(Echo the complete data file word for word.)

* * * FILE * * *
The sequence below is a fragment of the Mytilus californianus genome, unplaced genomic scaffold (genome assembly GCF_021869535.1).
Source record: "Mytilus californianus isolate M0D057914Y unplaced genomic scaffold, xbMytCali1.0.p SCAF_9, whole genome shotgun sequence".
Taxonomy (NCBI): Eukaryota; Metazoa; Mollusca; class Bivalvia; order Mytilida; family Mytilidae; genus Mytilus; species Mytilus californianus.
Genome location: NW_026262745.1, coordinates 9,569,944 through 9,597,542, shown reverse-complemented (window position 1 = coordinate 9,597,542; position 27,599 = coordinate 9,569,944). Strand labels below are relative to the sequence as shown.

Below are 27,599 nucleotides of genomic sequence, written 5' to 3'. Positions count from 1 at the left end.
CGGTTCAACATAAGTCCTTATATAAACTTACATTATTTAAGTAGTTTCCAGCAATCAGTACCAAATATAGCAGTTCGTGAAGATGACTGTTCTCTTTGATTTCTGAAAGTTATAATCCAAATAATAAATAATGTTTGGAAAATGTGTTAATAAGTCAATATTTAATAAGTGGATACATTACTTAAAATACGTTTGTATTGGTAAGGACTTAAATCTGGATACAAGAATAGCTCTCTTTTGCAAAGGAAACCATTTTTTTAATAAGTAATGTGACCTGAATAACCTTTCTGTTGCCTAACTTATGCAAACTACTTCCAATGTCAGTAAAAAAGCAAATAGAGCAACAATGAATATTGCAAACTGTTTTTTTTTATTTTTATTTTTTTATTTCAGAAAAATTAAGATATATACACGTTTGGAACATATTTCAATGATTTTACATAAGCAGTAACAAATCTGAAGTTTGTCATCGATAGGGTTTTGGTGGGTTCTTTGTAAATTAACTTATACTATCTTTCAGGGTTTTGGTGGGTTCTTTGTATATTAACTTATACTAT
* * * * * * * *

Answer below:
The sequence below is a fragment of the Mytilus californianus genome, unplaced genomic scaffold (genome assembly GCF_021869535.1).
Source record: "Mytilus californianus isolate M0D057914Y unplaced genomic scaffold, xbMytCali1.0.p SCAF_9, whole genome shotgun sequence".
Taxonomy (NCBI): Eukaryota; Metazoa; Mollusca; class Bivalvia; order Mytilida; family Mytilidae; genus Mytilus; species Mytilus californianus.
Genome location: NW_026262745.1, coordinates 9,569,944 through 9,597,542, shown reverse-complemented (window position 1 = coordinate 9,597,542; position 27,599 = coordinate 9,569,944). Strand labels below are relative to the sequence as shown.

Below are 27,599 nucleotides of genomic sequence, written 5' to 3'. Positions count from 1 at the left end.
CGGTTCAACATAAGTCCTTATATAAACTTACATTATTTAAGTAGTTTCCAGCAATCAGTACCAAATATAGCAGTTCGTGAAGATGACTGTTCTCTTTGATTTCTGAAAGTTATAATCCAAATAATAAATAATGTTTGGAAAATGTGTTAATAAGTCAATATTTAATAAGTGGATACATTACTTAAAATACGTTTGTATTGGTAAGGACTTAAATCTGGATACAAGAATAGCTCTCTTTTGCAAAGGAAACCATTTTTTTAATAAGTAATGTGACCTGAATAACCTTTCTGTTGCCTAACTTATGCAAACTACTTCCAATGTCAGTAAAAAAGCAAATAGAGCAACAATGAATATTGCAAACTGTTTTTTTTTATTTTTATTTTTTTATTTCAGAAAAATTAAGATATATACACGTTTGGAACATATTTCAATGATTTTACATAAGCAGTAACAAATCTGAAGTTTGTCATCGATAGGGTTTTGGTGGGTTCTTTGTAAATTAACTTATACTATCTTTCAGGGTTTTGGTGGGTTCTTTGTATATTAACTTATACTAT